‘Money Monster’ is a great thriller

“Money Monster” is the kind of film that Hollywood pundits mourn in the era of endless superhero fra
Jack O'Connell, left, as Kyle and George Clooney as Lee in "Money Monster." (Tribune News Service)
Jack O'Connell, left, as Kyle and George Clooney as Lee in "Money Monster." (Tribune News Service)

“Money Monster” is the kind of film that Hollywood pundits mourn in the era of endless superhero franchises. A juicy yet serious thriller for grown-ups — no capes, no flying guys, no merchandise tie-ins.

‘Money Monster’

Directed by: Jodie Foster

Starring: Julia Roberts, George Clooney, Jack O’Connell, Dominic West, Giancarlo Esposito, Catriona Balfe

Rated: R GRADE: A-

Running time: 98 minutes

That kind of movie seems a relic of the ’90s, so it’s immensely refreshing to see Jodie Foster bring her talents as a director to this kind of smart, adult entertainment, as well as George Clooney, who not only stars in, but produced the picture under his Smokehouse Pictures imprint.

Not to mention his co-star, Julia Roberts. The two of them together prove not only that they still have it, and show just how it’s done.

“Money Monster” is a “Network” for the financial crisis era, mashing up the sensationalist nature of cable news with anxieties about corporate greed and unregulated Wild West financial practices.

Clooney stars as Lee Gates, the host of a live cable news finance show, “Money Monster,” clearly cut from the same cloth as Jim Cramer’s “Mad Money.” Lee preens and dances in glittery hats, shouts stock tips, and exhorts his viewers to grow a pair. Roberts is his patient director, Patty Fenn, just waiting out her last day before she starts a new job.

During the broadcast, a young man, Kyle (Jack O’Connell), manages to take Lee, and the entire crew, hostage on air, strapping a bomb vest to the host. The world looks on, transfixed by the real life or death drama on screen.

Patty, in the control room, relying on instinct and talent, does what she does best, which is direct. She sees that Kyle wants to be heard, and so she does the work to give him what he wants, making sure the cameras and mics capture his words, coaxing Lee to stall, bargain and calm the young man.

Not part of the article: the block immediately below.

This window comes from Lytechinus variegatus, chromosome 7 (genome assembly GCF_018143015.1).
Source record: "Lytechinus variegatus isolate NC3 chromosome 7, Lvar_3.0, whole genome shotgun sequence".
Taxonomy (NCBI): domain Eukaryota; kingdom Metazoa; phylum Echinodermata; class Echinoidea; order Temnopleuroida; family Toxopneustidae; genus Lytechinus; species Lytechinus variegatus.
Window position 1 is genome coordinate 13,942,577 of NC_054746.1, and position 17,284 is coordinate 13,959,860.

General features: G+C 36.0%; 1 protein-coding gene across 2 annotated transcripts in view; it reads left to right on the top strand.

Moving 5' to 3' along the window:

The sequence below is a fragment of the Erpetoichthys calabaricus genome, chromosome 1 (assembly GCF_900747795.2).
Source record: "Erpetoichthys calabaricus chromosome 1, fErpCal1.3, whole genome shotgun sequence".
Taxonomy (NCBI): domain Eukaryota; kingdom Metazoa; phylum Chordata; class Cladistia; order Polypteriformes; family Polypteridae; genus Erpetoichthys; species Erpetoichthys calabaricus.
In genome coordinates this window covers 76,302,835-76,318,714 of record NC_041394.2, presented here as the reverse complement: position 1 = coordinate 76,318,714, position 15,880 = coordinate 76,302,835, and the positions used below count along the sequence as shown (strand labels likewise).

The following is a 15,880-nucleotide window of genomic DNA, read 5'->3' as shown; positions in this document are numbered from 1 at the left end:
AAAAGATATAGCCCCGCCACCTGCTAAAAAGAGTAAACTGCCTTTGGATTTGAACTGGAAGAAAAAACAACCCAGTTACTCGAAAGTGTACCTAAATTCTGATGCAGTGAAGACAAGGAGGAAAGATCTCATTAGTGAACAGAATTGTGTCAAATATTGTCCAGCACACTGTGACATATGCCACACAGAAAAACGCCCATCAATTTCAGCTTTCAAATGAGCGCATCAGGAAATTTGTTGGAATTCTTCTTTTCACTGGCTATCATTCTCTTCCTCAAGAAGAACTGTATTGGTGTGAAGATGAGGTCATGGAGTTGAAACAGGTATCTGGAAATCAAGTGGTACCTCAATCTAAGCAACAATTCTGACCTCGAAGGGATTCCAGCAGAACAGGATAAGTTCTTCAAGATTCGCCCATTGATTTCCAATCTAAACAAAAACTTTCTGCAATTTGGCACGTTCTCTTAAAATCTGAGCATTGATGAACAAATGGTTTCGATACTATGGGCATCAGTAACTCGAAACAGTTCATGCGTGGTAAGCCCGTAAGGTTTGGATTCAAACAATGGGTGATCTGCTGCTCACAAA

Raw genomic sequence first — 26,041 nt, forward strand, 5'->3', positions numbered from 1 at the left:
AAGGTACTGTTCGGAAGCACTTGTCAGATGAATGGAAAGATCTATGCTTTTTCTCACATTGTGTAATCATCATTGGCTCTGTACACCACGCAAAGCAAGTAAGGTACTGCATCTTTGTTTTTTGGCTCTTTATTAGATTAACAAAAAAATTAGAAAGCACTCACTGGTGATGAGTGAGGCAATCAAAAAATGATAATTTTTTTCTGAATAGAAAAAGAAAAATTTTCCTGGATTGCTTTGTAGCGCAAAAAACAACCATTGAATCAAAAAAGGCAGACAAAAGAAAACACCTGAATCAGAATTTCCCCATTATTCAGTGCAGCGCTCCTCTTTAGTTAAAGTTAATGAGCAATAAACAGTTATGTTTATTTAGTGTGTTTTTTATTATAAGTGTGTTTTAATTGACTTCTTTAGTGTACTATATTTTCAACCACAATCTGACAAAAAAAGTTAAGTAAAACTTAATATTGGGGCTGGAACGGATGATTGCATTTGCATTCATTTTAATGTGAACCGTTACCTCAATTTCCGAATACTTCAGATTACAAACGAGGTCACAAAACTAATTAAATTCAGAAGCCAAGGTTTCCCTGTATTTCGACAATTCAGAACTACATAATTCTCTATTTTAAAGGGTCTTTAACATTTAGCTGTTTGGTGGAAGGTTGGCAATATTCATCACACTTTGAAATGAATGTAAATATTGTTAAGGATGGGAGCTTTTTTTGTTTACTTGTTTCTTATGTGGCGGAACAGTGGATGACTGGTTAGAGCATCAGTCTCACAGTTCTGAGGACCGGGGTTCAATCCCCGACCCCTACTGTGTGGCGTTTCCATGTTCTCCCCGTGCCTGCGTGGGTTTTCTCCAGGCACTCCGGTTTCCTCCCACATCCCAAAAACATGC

Kyle, a working class New Yorker, is apocalyptically upset about losing his life savings on an investment in a company that Lee recommended on air — IBIS. They claim a glitch in their algorithm caused the company to lose $800 million dollars of investors’ money, but as Patty digs deeper, turning to her journalistic instincts as a way to placate their captor, they discover that there’s much shadier business pointing back to the company’s CEO, Walt Camby (Dominic West).

Almost in real time

The entire situation plays out in almost real time, cutting swiftly between the hostage situation on the “Money Monster” set, the police trying to make their way inside, and the panicked damage control at the IBIS offices. But there’s only one person running the show, who never relinquishes control — Patty. One can’t help but tip the hat to Foster directing a film that places a strong, confident woman in a position of control as the director of the show, as well the crisis. While Lee is on the ground with Kyle, it’s the work of Patty and her team that’s not only keeping the delicate situation in check, but driving it in an investigative matter to seek justice.

The message of “Money Monster” is straightforward: People are good, and greed is immoral, even if it isn’t illegal. It uses the newsworthy setting as an opportunity to wring out human drama, and the results are deliciously satisfying, driven by the performances of Roberts and Clooney (and the great British actor O’Connell). If only they made them like this more often.

Categories: Entertainment

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